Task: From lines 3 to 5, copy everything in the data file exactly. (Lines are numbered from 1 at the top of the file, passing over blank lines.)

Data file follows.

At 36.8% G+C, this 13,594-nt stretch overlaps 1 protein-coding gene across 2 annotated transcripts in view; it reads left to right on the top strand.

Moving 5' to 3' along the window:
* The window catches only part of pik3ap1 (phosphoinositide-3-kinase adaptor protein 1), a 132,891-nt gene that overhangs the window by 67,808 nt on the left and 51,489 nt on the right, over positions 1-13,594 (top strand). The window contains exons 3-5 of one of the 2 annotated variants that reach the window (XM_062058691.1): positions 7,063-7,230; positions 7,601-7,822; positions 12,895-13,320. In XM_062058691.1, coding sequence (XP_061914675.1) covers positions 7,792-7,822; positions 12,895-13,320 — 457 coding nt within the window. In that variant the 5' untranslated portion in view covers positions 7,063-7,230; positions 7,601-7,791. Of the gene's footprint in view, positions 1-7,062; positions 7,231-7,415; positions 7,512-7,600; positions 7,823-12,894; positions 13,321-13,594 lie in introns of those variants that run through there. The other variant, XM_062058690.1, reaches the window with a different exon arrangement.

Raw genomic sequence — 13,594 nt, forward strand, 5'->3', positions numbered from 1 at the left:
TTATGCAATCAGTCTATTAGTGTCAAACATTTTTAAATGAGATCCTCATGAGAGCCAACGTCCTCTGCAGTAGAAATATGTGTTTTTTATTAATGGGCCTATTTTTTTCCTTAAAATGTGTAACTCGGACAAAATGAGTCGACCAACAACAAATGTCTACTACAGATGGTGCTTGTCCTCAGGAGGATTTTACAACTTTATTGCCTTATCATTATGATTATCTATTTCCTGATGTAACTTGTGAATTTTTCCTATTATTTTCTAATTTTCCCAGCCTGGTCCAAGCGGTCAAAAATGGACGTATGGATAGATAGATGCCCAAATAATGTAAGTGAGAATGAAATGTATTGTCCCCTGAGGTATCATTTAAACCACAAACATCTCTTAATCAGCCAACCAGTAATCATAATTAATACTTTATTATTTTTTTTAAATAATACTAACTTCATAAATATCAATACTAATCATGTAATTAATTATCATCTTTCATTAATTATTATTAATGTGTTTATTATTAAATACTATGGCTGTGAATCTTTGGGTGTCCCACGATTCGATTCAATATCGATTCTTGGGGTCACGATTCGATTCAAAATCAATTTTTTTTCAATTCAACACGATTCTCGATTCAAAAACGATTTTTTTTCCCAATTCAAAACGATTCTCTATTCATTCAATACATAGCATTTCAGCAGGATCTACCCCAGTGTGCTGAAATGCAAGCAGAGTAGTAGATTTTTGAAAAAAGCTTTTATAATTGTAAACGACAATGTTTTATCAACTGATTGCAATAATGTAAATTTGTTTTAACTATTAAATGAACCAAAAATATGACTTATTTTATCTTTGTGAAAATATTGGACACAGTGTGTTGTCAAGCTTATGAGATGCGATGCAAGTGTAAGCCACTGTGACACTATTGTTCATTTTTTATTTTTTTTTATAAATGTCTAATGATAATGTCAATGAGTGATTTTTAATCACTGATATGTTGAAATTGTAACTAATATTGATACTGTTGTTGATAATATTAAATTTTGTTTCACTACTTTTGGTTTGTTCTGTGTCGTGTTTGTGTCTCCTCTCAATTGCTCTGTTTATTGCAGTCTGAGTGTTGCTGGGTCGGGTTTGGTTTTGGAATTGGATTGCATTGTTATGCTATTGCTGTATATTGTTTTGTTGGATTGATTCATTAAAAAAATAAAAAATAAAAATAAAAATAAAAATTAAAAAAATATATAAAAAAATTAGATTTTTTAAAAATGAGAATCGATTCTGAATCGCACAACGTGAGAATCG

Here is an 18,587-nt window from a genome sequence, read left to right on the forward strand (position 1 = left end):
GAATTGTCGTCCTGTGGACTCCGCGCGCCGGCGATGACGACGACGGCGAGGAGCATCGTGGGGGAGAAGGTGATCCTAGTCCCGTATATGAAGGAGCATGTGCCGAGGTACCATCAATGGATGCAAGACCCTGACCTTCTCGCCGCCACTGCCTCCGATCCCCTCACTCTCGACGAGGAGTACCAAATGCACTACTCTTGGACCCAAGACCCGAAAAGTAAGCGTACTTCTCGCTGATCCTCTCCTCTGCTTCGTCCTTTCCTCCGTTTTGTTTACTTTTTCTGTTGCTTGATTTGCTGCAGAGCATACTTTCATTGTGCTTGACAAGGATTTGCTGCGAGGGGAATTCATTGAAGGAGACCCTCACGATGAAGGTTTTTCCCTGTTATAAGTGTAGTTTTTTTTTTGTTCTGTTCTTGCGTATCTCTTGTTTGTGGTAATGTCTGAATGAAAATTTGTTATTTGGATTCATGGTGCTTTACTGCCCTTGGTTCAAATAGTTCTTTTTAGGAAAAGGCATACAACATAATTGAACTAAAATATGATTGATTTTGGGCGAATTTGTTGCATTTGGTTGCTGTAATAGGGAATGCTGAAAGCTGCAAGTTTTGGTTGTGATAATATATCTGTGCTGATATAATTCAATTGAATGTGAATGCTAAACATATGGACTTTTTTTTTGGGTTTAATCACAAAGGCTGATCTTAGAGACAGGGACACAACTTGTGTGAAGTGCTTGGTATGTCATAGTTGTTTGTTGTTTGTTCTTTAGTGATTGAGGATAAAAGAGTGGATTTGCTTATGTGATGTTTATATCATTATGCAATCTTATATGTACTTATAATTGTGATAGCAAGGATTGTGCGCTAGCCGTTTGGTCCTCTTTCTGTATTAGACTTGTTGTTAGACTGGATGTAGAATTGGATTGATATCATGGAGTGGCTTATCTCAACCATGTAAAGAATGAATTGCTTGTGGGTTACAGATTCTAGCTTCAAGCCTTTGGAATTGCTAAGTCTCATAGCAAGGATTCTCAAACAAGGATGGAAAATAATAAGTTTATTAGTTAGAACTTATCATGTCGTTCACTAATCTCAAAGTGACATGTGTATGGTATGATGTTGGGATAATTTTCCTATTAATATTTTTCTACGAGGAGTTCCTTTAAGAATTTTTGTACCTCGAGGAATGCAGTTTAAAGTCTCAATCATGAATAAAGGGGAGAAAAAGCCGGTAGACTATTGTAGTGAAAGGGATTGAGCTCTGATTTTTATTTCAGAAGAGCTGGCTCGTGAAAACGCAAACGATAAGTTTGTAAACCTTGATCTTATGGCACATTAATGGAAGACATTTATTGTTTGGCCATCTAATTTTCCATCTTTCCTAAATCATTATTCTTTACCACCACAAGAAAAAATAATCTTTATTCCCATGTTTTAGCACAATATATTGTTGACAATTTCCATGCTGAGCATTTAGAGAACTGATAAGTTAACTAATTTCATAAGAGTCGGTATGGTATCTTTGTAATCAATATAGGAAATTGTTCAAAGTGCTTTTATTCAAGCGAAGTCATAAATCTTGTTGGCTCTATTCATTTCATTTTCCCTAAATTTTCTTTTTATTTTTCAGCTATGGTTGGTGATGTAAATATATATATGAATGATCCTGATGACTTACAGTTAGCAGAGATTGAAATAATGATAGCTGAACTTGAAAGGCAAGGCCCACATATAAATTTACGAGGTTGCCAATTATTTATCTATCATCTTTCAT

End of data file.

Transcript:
* The window catches only part of pik3ap1 (phosphoinositide-3-kinase adaptor protein 1), a 132,891-nt gene that overhangs the window by 67,808 nt on the left and 51,489 nt on the right, over positions 1-13,594 (top strand). The window contains exons 3-5 of one of the 2 annotated variants that reach the window (XM_062058691.1): positions 7,063-7,230; positions 7,601-7,822; positions 12,895-13,320. In XM_062058691.1, coding sequence (XP_061914675.1) covers positions 7,792-7,822; positions 12,895-13,320 — 457 coding nt within the window. In that variant the 5' untranslated portion in view covers positions 7,063-7,230; positions 7,601-7,791. Of the gene's footprint in view, positions 1-7,062; positions 7,231-7,415; positions 7,512-7,600; positions 7,823-12,894; positions 13,321-13,594 lie in introns of those variants that run through there. The other variant, XM_062058690.1, reaches the window with a different exon arrangement.

Raw genomic sequence — 13,594 nt, forward strand, 5'->3', positions numbered from 1 at the left:
TTATGCAATCAGTCTATTAGTGTCAAACATTTTTAAATGAGATCCTCATGAGAGCCAACGTCCTCTGCAGTAGAAATATGTGTTTTTTATTAATGGGCCTATTTTTTTCCTTAAAATGTGTAACTCGGACAAAATGAGTCGACCAACAACAAATGTCTACTACAGATGGTGCTTGTCCTCAGGAGGATTTTACAACTTTATTGCCTTATCATTATGATTATCTATTTCCTGATGTAACTTGTGAATTTTTCCTATTATTTTCTAATTTTCCCAGCCTGGTCCAAGCGGTCAAAAATGGACGTATGGATAGATAGATGCCCAAATAATGTAAGTGAGAATGAAATGTATTGTCCCCTGAGGTATCATTTAAACCACAAACATCTCTTAATCAGCCAACCAGTAATCATAATTAATACTTTATTATTTTTTTTAAATAATACTAACTTCATAAATATCAATACTAATCATGTAATTAATTATCATCTTTCATTAATTATTATTAATGTGTTTATTATTAAATACTATGGCTGTGAATCTTTGGGTGTCCCACGATTCGATTCAATATCGATTCTTGGGGTCACGATTCGATTCAAAATCAATTTTTTTTCAATTCAACACGATTCTCGATTCAAAAACGATTTTTTTTCCCAATTCAAAACGATTCTCTATTCATTCAATACATAGCATTTCAGCAGGATCTACCCCAGTGTGCTGAAATGCAAGCAGAGTAGTAGATTTTTGAAAAAAGCTTTTATAATTGTAAACGACAATGTTTTATCAACTGATTGCAATAATGTAAATTTGTTTTAACTATTAAATGAACCAAAAATATGACTTATTTTATCTTTGTGAAAATATTGGACACAGTGTGTTGTCAAGCTTATGAGATGCGATGCAAGTGTAAGCCACTGTGACACTATTGTTCATTTTTTATTTTTTTTTATAAATGTCTAATGATAATGTCAATGAGTGATTTTTAATCACTGATATGTTGAAATTGTAACTAATATTGATACTGTTGTTGATAATATTAAATTTTGTTTCACTACTTTTGGTTTGTTCTGTGTCGTGTTTGTGTCTCCTCTCAATTGCTCTGTTTATTGCAGTCTGAGTGTTGCTGGGTCGGGTTTGGTTTTGGAATTGGATTGCATTGTTATGCTATTGCTGTATATTGTTTTGTTGGATTGATTCATTAAAAAAATAAAAAATAAAAATAAAAATAAAAATTAAAAAAATATATAAAAAAATTAGATTTTTTAAAAATGAGAATCGATTCTGAATCGCACAACGTGAGAATCG